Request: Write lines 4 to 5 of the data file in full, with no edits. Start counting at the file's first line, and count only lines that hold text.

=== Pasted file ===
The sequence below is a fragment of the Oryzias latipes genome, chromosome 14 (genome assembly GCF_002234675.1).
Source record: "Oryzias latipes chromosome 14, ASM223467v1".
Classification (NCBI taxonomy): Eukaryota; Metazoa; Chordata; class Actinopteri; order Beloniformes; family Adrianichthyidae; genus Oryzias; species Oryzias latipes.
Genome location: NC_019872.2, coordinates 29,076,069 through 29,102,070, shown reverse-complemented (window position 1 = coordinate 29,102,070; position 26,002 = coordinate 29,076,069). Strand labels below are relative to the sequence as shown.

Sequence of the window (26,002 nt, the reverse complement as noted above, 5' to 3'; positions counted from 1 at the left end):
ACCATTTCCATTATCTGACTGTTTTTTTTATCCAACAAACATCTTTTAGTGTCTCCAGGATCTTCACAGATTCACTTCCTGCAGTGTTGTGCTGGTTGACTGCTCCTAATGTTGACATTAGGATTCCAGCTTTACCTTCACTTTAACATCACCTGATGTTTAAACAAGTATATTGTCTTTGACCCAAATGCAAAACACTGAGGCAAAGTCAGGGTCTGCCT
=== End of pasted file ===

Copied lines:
Genome location: NC_019872.2, coordinates 29,076,069 through 29,102,070, shown reverse-complemented (window position 1 = coordinate 29,102,070; position 26,002 = coordinate 29,076,069). Strand labels below are relative to the sequence as shown.

Sequence of the window (26,002 nt, the reverse complement as noted above, 5' to 3'; positions counted from 1 at the left end):